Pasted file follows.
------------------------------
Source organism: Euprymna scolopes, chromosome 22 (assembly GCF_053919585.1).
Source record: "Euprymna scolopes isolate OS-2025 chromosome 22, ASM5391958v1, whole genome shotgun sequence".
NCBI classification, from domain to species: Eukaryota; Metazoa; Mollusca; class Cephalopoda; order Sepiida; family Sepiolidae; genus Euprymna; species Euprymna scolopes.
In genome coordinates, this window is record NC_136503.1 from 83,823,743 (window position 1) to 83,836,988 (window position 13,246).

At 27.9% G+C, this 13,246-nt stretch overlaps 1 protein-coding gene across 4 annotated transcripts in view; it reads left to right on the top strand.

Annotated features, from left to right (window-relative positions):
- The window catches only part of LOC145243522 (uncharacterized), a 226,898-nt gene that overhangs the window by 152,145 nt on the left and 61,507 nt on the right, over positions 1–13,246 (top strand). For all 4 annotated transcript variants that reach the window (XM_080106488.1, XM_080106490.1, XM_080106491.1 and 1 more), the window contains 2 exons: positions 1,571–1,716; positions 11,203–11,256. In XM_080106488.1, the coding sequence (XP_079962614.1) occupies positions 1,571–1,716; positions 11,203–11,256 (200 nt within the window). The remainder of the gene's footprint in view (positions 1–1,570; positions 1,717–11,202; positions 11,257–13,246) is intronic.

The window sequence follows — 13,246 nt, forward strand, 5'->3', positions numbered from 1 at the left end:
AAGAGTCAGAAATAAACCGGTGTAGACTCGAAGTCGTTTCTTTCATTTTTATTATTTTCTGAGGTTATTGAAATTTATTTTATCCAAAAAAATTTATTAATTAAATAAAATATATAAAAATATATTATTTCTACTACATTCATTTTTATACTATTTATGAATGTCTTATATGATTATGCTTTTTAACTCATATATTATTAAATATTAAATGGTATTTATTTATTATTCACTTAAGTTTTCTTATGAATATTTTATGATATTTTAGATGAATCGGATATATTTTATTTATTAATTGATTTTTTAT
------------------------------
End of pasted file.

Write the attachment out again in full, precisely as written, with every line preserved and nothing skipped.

Source organism: Euprymna scolopes, chromosome 22 (assembly GCF_053919585.1).
Source record: "Euprymna scolopes isolate OS-2025 chromosome 22, ASM5391958v1, whole genome shotgun sequence".
NCBI classification, from domain to species: Eukaryota; Metazoa; Mollusca; class Cephalopoda; order Sepiida; family Sepiolidae; genus Euprymna; species Euprymna scolopes.
In genome coordinates, this window is record NC_136503.1 from 83,823,743 (window position 1) to 83,836,988 (window position 13,246).

At 27.9% G+C, this 13,246-nt stretch overlaps 1 protein-coding gene across 4 annotated transcripts in view; it reads left to right on the top strand.

Annotated features, from left to right (window-relative positions):
- The window catches only part of LOC145243522 (uncharacterized), a 226,898-nt gene that overhangs the window by 152,145 nt on the left and 61,507 nt on the right, over positions 1–13,246 (top strand). For all 4 annotated transcript variants that reach the window (XM_080106488.1, XM_080106490.1, XM_080106491.1 and 1 more), the window contains 2 exons: positions 1,571–1,716; positions 11,203–11,256. In XM_080106488.1, the coding sequence (XP_079962614.1) occupies positions 1,571–1,716; positions 11,203–11,256 (200 nt within the window). The remainder of the gene's footprint in view (positions 1–1,570; positions 1,717–11,202; positions 11,257–13,246) is intronic.

The window sequence follows — 13,246 nt, forward strand, 5'->3', positions numbered from 1 at the left end:
AAGAGTCAGAAATAAACCGGTGTAGACTCGAAGTCGTTTCTTTCATTTTTATTATTTTCTGAGGTTATTGAAATTTATTTTATCCAAAAAAATTTATTAATTAAATAAAATATATAAAAATATATTATTTCTACTACATTCATTTTTATACTATTTATGAATGTCTTATATGATTATGCTTTTTAACTCATATATTATTAAATATTAAATGGTATTTATTTATTATTCACTTAAGTTTTCTTATGAATATTTTATGATATTTTAGATGAATCGGATATATTTTATTTATTAATTGATTTTTTAT